When Smith wrote his Theory of Moral Sentiments, the closest media he had to television and film were live theater and books. Today, on top of these forms of motion-picture entertainment, we face an abundance of options in social media. One reason why such pastimes appeal to us is the presence of our capacity to sympathize: we imagine how we would feel if we were in the situation of a character portrayed to us, and allow ourselves to be caught up in that character's story as though we are active participants.
Smith makes this aspect of media especially prominent because his entire theory of how we come to be moral is grounded in our capacity to sympathize. Moreover, our concept of moral duty comes from extrapolating general rules from specific situations which we observe and assess for moral content -- all processes based on our ability to sympathize. It stands to reason, therefore, that if Smith is right, the media which we watch could have a real impact on the formation of our moral code. The ramifications are far-reaching, with some positive consequences and some potentially negative ones.
Smith does not define the period of life in which people develop a sense of duty. Yet there is most likely a stage in each individual's life in which a sense of duty is formed; thereafter, although one's moral sentiments are still open to modification, they have a solid foundation in the idea of duty. This foundation is difficult to undermine. During the formative period for duty, then, one should be mindful of the media to which one is exposed. This explains the importance of parental oversight, at least up to the point when children appear capable of properly distinguishing basic moral values. This also explains the efficacy of companies like Common Sense Media, which educate parents about the content of media so that these parents can make informed decisions about what their children ought to watch.
Beyond this, there are substantial sympathy-building benefits to role playing practices such as acting. As participants in plays, we are able to transform into people other than ourselves, thereby experiencing situations and making choices which may well be alien to our ordinary lives. Such activity increases our mental flexibility and bolsters our ability to sympathize, because acting is at its core the art of reimagining ourselves as others. Acting, then, would be supported in Smith's paradigm as a means of making our moral sentiments more keen.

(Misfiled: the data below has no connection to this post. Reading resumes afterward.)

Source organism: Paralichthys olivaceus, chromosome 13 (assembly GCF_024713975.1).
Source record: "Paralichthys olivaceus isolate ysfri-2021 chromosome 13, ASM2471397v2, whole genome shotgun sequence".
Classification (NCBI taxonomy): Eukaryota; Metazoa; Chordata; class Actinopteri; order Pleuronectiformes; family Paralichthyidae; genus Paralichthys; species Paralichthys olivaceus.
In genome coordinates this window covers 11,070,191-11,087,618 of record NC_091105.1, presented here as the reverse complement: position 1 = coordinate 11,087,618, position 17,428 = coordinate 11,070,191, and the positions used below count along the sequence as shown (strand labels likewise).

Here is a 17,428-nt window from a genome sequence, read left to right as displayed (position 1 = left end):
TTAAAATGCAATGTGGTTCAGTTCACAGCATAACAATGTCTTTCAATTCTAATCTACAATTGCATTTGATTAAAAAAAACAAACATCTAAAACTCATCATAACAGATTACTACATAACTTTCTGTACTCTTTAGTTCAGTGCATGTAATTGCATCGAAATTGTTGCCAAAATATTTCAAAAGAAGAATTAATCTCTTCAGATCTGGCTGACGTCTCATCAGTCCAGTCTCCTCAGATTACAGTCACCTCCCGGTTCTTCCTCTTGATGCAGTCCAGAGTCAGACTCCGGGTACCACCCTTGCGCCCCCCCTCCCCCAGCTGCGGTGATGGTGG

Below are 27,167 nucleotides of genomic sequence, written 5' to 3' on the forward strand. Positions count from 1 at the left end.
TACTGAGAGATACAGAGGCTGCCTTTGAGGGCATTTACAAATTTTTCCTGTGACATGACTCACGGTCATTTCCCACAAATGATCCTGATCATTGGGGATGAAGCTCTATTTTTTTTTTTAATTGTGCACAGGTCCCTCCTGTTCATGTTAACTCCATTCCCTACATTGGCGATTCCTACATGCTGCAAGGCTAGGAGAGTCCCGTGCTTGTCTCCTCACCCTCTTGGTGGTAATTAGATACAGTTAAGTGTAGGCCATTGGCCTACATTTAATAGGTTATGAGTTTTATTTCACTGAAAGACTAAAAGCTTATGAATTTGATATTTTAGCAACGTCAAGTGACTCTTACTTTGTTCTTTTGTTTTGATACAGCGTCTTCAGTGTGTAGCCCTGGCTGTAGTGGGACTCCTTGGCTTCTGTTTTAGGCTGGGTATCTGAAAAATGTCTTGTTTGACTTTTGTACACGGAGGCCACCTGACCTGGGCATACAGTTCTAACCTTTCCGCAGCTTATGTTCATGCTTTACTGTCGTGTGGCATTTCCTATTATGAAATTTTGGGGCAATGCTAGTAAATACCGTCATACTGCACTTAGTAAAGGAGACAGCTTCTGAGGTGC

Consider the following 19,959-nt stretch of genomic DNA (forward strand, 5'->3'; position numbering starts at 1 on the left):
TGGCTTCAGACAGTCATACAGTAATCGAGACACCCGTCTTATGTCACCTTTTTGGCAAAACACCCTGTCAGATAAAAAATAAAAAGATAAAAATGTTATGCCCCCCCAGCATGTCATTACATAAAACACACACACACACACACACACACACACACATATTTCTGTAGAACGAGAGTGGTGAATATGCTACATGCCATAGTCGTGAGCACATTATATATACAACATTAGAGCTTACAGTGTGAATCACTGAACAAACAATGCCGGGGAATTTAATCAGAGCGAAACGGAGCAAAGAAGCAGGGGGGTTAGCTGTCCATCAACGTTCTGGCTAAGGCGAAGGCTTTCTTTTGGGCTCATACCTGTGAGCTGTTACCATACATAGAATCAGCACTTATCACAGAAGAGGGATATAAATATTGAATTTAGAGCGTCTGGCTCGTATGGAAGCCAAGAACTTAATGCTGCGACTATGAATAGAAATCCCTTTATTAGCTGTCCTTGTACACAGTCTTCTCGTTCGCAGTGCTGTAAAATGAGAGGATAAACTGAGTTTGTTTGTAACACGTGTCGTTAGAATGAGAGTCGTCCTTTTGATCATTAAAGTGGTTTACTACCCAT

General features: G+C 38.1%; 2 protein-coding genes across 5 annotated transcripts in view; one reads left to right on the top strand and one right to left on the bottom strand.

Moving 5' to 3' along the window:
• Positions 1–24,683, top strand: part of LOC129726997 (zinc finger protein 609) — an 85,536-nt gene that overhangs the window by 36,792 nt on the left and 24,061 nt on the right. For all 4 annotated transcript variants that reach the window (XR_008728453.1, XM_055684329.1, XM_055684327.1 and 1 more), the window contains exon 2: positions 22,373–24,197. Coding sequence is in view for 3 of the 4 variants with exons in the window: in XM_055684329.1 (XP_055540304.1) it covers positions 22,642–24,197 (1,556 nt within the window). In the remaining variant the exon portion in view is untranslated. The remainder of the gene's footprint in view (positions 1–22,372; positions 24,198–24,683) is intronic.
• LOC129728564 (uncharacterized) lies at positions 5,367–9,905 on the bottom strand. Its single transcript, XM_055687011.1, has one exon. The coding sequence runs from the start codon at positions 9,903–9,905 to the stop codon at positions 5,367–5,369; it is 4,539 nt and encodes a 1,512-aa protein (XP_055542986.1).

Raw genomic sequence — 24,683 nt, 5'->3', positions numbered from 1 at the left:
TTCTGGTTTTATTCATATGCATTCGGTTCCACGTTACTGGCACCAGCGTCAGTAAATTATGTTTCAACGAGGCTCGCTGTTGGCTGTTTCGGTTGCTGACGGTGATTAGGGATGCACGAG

The same principles can be applied to the most time-honored printed media. Though certainly not a modern innovation, books are rightly hailed as excellent for extending the mind and the imagination. In reading literature, we are prompted both to imagine the world offered to us by the author and to sympathize with the characters presented within that world. The capacity to imagine, even when establishing sympathy is not the stated goal, makes us more equipped to sympathize as well. We are better able to apply the general rules of morality if our imaginations are versatile enough to project how such rules might apply in novel situations.
Yet the harmful effects of contemporary media -- as these media relate to Smith's theory -- should not be underestimated. Social media, while still in its relative infancy, has much potential to damage youth -- according to Smith's moral principles. After all, the cultivation of a healthy conscience depends on honest interactions with unbiased third parties; everyone on a friend-based social network, however, knows you and judges you in a heavily distorted way. This indicates that it would be prudent to keep children away from social media until a sufficient sense of morality and duty has been developed. All media can convey significant benefits, when used responsibly; it is up to parents to ensure that media do not distort early-stage moral education in ways that overshadow these benefits.